Why Charles Marion Russell Is Known As The “Cowboy Artist”


By the end of the 1800s, many artists depicted cowboy life in their writings and paintings. Although some painters never actually sold any paintings or their works have since been “forgotten,” some painters had great success, and most of their paintings are included in art museums and large private collections.

One such successful artist is Charles Marion Russell. His stories and paintings have been described as the most authentic of the period. He is also known as the artist who depicted American Indian culture without bias.

In this article, we’ll discuss the life story, career, and works of art of Charles Russell and indicate why he is known as the “Cowboy Artist.”

About Charles Marion Russell – From the beginning searching for the true Story


Most art critics and historians agree that Charles Russell paintings are authentic because he knew the American West. In fact, he lived and worked in the American West for years. So let’s briefly look at his life story.

Charles Russell, an artist from America, was born and bred in Missouri. As a child, he started to draw sketches and make clay figures of animals. From a very young age, he was intrigued by the American West. He spent hours searching for more information about the “wild west.” He spoke to explorers of the American West and the fur traders who traveled through Missouri. He also loved horses, and he learned to ride horses at Hazel Dell Farm in Jerseyville, Illinois. He was fortunate to receive most of his early riding lessons on a famous Civil War horse called “Great Britain.”

But Russell wanted to experience the American West lifestyle, and at the age of 16, he left his home. After that, he moved to the Judith Basin area of Montana, where he started to work as a cowpuncher. Later he became a “full-time” cowboy but also created drawings, sketches, and paintings of other cowboys and cowboy activities.

The Western artist Charles Russell’s career, not only included “cowboy life,” but he also resided for some years with American Indians. And just as during his “cowboy period,” he was always sketching, drawing, and painting the environment and the American Indian people around him.

Charles Russell Became Famous

In 1896, Russell married Nancy, and in 1897, together, they moved to Great Falls, where they spent the rest of their lives. Nancy had the “business brain” and organized exhibitions for Russell, making him famous in the United States, Canada, and London. With her determination, she established him as a painter and not just an illustrator.

In total, he worked for 11 years in the American West. Of his 62 years, he lived 46 in the West, and he passed away in 1926.

Why Charles Russell is called the “Cowboy Artist”


The main reason why Charles Marion Russell is called the “Cowboy Artist” is that he is considered a cowboy himself, telling stories about cowboy life and painting other cowboys and cowboy events. He is not seen as “an outsider,” depicting a lifestyle not fully understood.

Brian W. Dippie, a professor of history at the University of Victoria in British Columbia, summed Russell’s believability up after a collection of Russell’s short stories, called “Trails Plowed Under,” was published. According to Dippie, Russell wrote and painted true stories of American cowboys and other events in the American West in the late 1800s. This resulted from the long periods he lived in the West to acquire a lot of information about the cowboy lifestyle and customs.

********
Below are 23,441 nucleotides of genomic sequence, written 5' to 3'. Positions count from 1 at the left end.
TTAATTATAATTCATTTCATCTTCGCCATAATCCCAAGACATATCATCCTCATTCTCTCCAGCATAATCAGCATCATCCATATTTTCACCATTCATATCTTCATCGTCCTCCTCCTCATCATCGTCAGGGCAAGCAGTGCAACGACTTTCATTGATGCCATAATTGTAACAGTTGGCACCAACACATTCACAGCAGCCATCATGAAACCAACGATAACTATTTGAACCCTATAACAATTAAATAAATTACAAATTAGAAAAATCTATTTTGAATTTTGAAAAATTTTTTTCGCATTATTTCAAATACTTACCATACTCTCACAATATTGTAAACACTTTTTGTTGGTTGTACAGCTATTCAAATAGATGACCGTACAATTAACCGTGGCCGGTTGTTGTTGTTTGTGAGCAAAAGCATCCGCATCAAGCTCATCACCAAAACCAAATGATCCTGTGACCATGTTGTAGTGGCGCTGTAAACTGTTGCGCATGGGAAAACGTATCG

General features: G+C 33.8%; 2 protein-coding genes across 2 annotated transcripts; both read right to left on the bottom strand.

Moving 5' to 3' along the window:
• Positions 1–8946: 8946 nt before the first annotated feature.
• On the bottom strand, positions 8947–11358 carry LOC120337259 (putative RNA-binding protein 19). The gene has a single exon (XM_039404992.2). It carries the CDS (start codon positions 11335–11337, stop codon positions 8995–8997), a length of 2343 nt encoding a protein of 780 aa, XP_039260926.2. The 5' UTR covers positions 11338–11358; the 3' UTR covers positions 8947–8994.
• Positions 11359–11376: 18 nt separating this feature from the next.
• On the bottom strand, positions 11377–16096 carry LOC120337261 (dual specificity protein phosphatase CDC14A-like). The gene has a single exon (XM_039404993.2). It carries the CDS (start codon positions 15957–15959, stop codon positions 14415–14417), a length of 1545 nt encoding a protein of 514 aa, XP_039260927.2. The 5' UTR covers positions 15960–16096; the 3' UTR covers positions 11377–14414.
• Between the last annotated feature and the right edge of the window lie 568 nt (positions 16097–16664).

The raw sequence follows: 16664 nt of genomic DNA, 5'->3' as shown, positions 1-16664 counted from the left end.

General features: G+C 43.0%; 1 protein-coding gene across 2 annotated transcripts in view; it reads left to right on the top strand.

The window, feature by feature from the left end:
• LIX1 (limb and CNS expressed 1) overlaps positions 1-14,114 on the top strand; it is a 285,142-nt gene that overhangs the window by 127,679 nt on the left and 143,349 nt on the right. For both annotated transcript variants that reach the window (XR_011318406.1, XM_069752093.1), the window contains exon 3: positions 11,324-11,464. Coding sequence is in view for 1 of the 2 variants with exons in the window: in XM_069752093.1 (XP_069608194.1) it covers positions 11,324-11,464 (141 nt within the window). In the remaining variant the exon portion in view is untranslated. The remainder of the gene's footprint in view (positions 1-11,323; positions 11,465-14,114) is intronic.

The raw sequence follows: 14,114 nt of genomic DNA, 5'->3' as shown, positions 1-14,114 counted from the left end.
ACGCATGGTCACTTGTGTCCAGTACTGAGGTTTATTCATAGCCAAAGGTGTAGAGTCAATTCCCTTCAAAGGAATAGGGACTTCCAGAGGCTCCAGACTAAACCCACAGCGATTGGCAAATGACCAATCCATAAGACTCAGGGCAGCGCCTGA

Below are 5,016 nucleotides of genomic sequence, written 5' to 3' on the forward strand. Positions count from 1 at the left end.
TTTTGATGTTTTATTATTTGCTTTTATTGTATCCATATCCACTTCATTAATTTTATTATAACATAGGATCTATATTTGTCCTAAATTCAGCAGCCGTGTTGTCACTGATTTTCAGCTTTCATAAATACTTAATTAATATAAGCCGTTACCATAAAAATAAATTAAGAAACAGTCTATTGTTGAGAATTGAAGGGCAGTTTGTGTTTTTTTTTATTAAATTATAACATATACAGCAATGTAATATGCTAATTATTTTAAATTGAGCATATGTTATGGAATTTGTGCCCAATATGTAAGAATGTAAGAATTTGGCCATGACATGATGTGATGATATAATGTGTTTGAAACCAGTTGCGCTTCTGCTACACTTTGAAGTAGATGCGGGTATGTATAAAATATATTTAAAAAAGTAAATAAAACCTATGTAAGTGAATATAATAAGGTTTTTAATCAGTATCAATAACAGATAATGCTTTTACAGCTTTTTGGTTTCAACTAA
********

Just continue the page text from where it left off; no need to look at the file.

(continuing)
Because of his life as a cowboy, he could depict the period accurately and with insight. He always portrayed cowboy life positively. When he painted cowboys’ interactions with American Indian people, he portrayed the sophisticated American Indian culture he knew.

It is important to note that Charles Russell’s paintings of cowboys are not the depiction of what the cowboy would do under the circumstances. Instead, he depicted scenes of how he experienced and actually saw the event. He lived as a real cowboy for a very long time.

List of Charles Russell Paintings – Some of His Famous Cowboy Paintings


Charles Russell produced more than 4,000 works of art, of which more than 2,000 were drawings and paintings, and therefore it is impossible to name all his famous cowboy paintings. But paintings you’ll be able to view online to give you examples of his unique cowboy paintings include:

  • The 1925-painting “Laugh Kills Lonesome”
  • “Bronc to Breakfast,” painted in 1908,
  • “In Without Knocking” (1909), and
  • “Cowgirl on a Bucking Horse.”

Russell not only painted but lived the life of a cowboy for several years, so he could see the humor in everyday cowboy situations. This isn’t something not to be found in the works of most other “cowboy painters.”

The best example of this is his masterpiece “Meat’s Not Meat Till It’s in the Pan. The painting humorously depicts a typical cowboy dilemma. In this painting, a cowboy is depicted who has shot his prey, but the prey has fallen under an outcropping. The cowboy is now considering options for how to retrieve his prey. Russell also added dark humor to the painting by making it a winter scene with many blue shades. According to art critics and lovers, a theme like this is only possible if you’ve lived as a cowboy.


Suppose you are enthusiastic about cowboy paintings and want depictions of the “real” American West in the late 1800s. In that case, you have to study the works of the Cowboy Artist Charles Marion Russell. His paintings defined the West for many years. We hope this article helps you better understand Russell’s works’ uniqueness.

Written by Kan Dail